Photo: Leila Roumani

Rebecca A.

Ethiopia - USA

35, Attorney
Boston, Massachusetts

I was born in Ethiopia and remember having most of my mother's family close by as I grew. Some aunts and uncles were already in the US, specifically to further their studies, and my sister (the only one I have) went on a trip with my grandparents to visit those aunties and uncles in Boston. Unfortunately, or fortunately as it were, my sister had an accident that brought her under the scrutiny of specialist doctors who diagnosed her with scoliosis. She needed surgery and so she, along with my grandparents, stayed longer than expected to find her medical care. At the same time, my parents were more directly feeling the repression of the current authoritarian regime in Ethiopia. It was 1986 and Mengistu Hailemariam was in power then. My father was most targeted and suffered through detention before it was decided that we could no longer stay there with out risking further harm. My mother and I left my father and traveled to Boston on our own. There, we were met by my sister, whom I hadn't seen in what seemed to my 5 year old self as years. We lived with my mother's parents and her brother and sister for a couple of years until my father was finally able to travel and join us. Since the my parents have worked on creating a new life for themselves. My father worked various jobs: cashier, taxi driver, security guard and my mother did the same (except for the driving part, she has always been a nervous driver). And my sister and I grew up in the US. Somewhat local, but the feeling that we were foreign or different ever present in our lives. I spoke to my mother right after the Executive Order banning Muslim travel came into effect. She lamented how she thought she had left a place like this. She was sad that she now has to encounter a world order that she was much too familiar with 30 years ago; a repressive and discriminatory government that she desperately needed to escape, but somehow has followed her still.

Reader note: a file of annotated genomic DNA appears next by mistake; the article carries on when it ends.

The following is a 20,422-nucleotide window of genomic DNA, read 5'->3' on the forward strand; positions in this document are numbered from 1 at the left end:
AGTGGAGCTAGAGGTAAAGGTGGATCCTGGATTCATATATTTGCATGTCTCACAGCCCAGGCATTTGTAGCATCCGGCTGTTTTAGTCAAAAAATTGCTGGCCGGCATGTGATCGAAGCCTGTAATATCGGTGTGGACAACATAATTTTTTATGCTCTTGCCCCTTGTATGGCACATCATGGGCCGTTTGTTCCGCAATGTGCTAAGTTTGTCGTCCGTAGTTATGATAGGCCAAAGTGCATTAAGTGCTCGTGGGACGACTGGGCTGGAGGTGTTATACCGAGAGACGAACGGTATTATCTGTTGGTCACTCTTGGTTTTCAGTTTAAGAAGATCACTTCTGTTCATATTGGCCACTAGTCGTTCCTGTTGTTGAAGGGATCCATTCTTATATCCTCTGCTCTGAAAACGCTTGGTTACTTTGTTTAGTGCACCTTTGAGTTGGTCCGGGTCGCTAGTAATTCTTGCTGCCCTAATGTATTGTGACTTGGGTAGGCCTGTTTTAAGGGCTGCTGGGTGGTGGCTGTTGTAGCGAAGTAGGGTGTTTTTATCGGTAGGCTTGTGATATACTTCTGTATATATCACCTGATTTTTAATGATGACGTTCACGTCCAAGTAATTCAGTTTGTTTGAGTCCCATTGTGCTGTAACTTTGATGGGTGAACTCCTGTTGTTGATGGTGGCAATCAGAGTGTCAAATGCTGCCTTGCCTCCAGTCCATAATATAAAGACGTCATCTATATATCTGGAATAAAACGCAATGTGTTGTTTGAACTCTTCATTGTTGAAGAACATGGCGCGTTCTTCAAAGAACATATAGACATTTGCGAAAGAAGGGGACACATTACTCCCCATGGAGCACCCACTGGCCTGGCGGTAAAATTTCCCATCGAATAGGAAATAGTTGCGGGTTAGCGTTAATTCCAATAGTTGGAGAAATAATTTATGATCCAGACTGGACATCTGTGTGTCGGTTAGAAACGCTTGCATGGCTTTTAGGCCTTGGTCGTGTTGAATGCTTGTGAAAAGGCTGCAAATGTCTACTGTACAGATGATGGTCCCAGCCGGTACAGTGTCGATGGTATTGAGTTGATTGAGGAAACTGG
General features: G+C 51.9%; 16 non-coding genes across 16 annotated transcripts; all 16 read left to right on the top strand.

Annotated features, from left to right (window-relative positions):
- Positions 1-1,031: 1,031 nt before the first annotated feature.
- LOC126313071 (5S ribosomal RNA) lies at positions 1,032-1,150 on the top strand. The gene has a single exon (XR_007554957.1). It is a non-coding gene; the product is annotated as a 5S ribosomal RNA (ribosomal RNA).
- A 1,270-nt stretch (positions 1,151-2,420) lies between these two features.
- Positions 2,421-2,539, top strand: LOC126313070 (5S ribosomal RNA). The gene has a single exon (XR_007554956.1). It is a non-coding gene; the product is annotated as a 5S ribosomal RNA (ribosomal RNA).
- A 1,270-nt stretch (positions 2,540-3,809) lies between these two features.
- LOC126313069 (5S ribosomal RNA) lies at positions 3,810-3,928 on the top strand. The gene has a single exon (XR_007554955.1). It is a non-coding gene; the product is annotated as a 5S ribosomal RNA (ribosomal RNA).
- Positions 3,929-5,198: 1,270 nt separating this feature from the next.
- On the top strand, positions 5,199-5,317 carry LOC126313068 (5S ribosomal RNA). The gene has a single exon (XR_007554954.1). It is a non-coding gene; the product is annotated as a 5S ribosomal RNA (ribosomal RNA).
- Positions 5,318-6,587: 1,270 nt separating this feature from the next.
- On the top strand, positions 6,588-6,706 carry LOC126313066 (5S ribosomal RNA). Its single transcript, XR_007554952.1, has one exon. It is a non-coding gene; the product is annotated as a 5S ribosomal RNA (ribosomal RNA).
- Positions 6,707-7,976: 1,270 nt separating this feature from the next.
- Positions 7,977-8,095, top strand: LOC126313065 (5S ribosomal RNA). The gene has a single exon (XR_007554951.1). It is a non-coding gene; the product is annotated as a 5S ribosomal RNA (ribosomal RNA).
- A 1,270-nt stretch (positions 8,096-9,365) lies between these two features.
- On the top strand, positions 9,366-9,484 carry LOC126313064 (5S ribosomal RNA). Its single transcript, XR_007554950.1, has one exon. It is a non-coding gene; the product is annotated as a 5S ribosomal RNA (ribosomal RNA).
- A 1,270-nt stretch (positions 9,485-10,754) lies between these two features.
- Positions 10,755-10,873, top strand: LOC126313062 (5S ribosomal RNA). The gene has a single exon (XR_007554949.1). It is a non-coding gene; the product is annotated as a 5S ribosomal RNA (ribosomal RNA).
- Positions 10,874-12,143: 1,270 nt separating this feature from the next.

Why did your family come to the United States? My family came to the United States to escape government persecution and repression.

What would the U.S. be missing out on if you or your people were banned? A family who doesn't feel like the holiday season has started until they have seen Die Hard at least 3 times. A mother and father who regularly help with their weekly church service. Two young black sisters who watch Seinfeld still and feel it resonate in their lives.